Samantha Boardman is the absolute chicest. I say that because not only is she fabulously dressed, but because she’s also fabulously educated and informed. A born and bred Upper East Sider, she avoided becoming merely a lady who lunches in favor of a psychiatrist who scrutinizes. (Though, she does the occasional lunch too. I’ve been to them. They’re divine.) With already one MD degree and a job as a psychiatrist at Cornell Medical College, this year she received another master’s degree in Applied Positive Psychology at the University of Pennsylvania. All that, and a closet full of Giambattista Valli. Recently, she launched a website called PositivePrescription.com, which is a wonderful resource for those of us intrigued and inspired by scientific breakthroughs. We sat down to talk about mental health (which is, as I discovered, much different than mental illness) and all the cool things that she is packing into her new site.

Samantha Boardman and her husband Aby Rosen in St. Barth’s and, below, the homepage of her new website.

Let’s start with how you came up with this site. When did the idea come to you, why did you think it was important to spread the good word on mental issues?

As a psychiatrist, I used to spend the majority of my time focusing on mental illness. But in recent years, I have become increasingly interested in mental health.

Oh, I’ve never heard someone make that distinction. That’s interesting.

I care about the simple tweaks and changes that can make a big difference and PositivePrescription.com is a way for me to share information that may be of interest or relevant to those who care about their well-being. It’s so easy to get lost in our crazy, busy lives that we literally forget to look up.  I think of PositivePrescription.com as a “To Remind” card to slow down and to reconnect with the things that matter. There are fascinating studies in science journals about behavior that is directly relevant to our lives but they’re accumulating dust on the shelves of a library. Unless you are an avid reader of The Scientific American Mind, chances are you might miss them.

I like that. I like knowing I’ve got someone scanning the science glossies on my behalf. And don’t worry: I’m reading UsWeekly for you.

Many of the posts on my site are based on these studies and why they matter. I am especially interested in the way psychology, fashion, appearance and style collide, so there are a lot of posts on that type of thing. How we choose to present ourselves to the world is the most intimate form of self-expression and as studies illustrate, how we dress really does affect the way we feel. And as tempting as it is, I promise to resist my inner nerd impulse to share algorithms or boring data.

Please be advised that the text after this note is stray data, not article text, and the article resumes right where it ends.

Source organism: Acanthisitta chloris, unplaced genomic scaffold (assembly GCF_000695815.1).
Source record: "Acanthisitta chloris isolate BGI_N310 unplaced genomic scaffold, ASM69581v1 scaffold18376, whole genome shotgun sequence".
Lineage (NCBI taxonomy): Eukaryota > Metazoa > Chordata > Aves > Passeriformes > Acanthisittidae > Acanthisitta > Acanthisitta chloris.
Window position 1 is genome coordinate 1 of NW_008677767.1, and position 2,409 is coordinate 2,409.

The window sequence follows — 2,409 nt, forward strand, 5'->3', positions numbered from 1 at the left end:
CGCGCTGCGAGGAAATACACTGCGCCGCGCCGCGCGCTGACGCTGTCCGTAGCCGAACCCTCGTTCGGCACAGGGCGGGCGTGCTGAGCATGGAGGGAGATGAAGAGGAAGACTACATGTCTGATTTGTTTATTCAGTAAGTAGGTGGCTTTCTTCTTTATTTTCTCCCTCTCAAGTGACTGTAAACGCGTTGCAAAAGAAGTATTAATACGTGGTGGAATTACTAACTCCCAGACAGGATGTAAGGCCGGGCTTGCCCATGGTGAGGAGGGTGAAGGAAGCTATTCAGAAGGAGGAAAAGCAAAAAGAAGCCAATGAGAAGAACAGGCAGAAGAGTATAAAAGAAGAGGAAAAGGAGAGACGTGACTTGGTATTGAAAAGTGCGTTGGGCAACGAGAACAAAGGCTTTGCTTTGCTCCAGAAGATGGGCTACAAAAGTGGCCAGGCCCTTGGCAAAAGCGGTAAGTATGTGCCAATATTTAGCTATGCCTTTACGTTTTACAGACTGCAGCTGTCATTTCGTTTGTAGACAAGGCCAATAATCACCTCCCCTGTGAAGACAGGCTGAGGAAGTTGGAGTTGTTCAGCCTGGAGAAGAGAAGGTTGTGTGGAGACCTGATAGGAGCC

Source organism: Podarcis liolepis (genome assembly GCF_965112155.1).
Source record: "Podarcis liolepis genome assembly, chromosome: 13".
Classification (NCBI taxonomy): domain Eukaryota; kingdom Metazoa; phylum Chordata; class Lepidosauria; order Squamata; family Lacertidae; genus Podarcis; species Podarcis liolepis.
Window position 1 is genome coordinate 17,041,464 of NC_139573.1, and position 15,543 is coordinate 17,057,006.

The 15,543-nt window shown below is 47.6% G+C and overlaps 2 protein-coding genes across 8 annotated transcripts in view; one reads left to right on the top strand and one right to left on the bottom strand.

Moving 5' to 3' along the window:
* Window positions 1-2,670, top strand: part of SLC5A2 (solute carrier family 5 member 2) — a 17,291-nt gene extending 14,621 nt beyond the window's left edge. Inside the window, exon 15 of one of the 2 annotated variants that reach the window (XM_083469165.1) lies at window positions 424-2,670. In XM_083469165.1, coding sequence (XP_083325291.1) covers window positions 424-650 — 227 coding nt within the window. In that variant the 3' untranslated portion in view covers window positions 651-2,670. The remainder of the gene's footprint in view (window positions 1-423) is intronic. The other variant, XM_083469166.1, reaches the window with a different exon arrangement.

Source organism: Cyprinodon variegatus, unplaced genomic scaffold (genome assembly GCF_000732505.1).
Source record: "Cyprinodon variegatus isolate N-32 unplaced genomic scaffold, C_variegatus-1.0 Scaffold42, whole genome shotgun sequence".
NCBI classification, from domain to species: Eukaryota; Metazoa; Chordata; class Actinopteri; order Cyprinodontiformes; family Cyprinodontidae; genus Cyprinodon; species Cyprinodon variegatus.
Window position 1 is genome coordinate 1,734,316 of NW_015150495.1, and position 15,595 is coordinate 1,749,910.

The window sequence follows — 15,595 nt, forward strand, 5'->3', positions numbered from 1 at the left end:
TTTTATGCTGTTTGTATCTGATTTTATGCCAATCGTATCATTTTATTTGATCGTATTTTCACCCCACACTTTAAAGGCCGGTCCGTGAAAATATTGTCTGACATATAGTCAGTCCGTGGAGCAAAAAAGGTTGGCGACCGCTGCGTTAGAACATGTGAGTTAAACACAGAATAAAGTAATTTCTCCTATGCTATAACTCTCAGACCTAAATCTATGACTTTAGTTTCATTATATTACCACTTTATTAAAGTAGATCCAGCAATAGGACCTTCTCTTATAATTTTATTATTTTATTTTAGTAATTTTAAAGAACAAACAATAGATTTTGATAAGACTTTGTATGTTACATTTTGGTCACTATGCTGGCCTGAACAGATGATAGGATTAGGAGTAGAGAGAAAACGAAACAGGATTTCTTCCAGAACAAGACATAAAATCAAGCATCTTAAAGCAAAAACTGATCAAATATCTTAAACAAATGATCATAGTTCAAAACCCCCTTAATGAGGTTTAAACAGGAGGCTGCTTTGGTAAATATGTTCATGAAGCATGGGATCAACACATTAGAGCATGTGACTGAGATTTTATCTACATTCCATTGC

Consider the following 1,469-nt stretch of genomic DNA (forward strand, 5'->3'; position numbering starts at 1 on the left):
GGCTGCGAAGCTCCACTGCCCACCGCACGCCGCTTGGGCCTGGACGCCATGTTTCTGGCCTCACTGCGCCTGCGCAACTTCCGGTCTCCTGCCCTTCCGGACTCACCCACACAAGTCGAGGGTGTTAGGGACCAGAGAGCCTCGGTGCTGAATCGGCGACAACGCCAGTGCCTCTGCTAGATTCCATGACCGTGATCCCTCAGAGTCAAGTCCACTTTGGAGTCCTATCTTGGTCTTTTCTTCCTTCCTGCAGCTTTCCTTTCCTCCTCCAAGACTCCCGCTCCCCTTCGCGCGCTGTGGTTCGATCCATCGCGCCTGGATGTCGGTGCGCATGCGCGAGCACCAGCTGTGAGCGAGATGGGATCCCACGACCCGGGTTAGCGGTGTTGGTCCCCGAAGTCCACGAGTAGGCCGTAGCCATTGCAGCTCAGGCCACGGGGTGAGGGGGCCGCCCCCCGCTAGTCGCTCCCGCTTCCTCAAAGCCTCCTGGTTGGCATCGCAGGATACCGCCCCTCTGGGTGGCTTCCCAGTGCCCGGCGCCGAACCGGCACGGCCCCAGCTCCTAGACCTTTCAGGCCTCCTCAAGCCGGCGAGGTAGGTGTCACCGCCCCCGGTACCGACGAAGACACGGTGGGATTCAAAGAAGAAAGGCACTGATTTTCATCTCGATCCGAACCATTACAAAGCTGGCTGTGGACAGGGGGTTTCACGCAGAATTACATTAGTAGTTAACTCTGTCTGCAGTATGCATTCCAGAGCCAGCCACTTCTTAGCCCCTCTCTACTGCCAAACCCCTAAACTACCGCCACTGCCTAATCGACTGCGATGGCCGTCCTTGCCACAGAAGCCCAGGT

Talk to me about being a psychiatrist. What drew you to that field?

My favorite part of medical school was getting to know patients and listening to their stories. It’s one of the reasons I chose to specialize in Psychiatry. Psychiatry, however, focuses mostly on mental illness and on what’s wrong with someone. I felt like I was missing an important piece of the puzzle—an approach predicated on mental health. I then learned about the field of Positive Psychology, which focuses on human strengths and well-being. I spent this past year getting a masters degree in Applied Positive Psychology at the University of Pennsylvania.

What I love about some of the observations that you’ve passed on to me is that while they’re medically involved, they’re interesting to someone outside your professional community. Like that study you sent me that found that dudes who carry guitars getting more numbers from ladies than dudes who didn’t. Can you recall any other studies like that which have such a broad appeal?

Like the one about how wearing certain colors impacts the way we feel? That study found that red boosts confidence and blue has a calming effect. Or the one about how posture affects stress levels and helps put things in perspective? My favorite: Staring down at your cellphone can give you what plastic surgeons call “Smartphone Face.” It isn’t pretty!

What’s a particular case that has blown your mind?

I love the one about how volunteering or doing things for others expands our sense of time, which you can read here.  Who knew that by giving away time we actually gain time?

I love that. Sometimes, working in fashion, I think I’m a part time shrink myself. Are there any tips or suggestions you have for someone who works in a stressful environment?

If you work in a stressful environment, make sure you have the opportunity to do what you do best every day.  Shape your job around your talents and implement ways to use your strengths on the job.  This is an important predictor of health and well being in the long run.

As a friend, you’ve given me some fabulous advice when faced with a crisis. (I guess I’m considered your pro bono work.) Is there one piece of advice you find that you are giving people often? 

Excellent question. “We all admire the wisdom of those who come to us for advice” is one of my favorite quotations.  I would say that the single most important thing to keep in mind is that other people matter. But that doesn’t mean sacrificing one’s own well-being.  On the contrary, it is predicated on taking care of oneself. Well-being is a verb. Don’t wait for weekends or vacations.  Be actively engaged in taking care of yourself every single day. It’s the little things that can make a big difference.

Samantha with the artist Francesco Vezzoli and, below, her friend and the iconic writer Bob Colacello.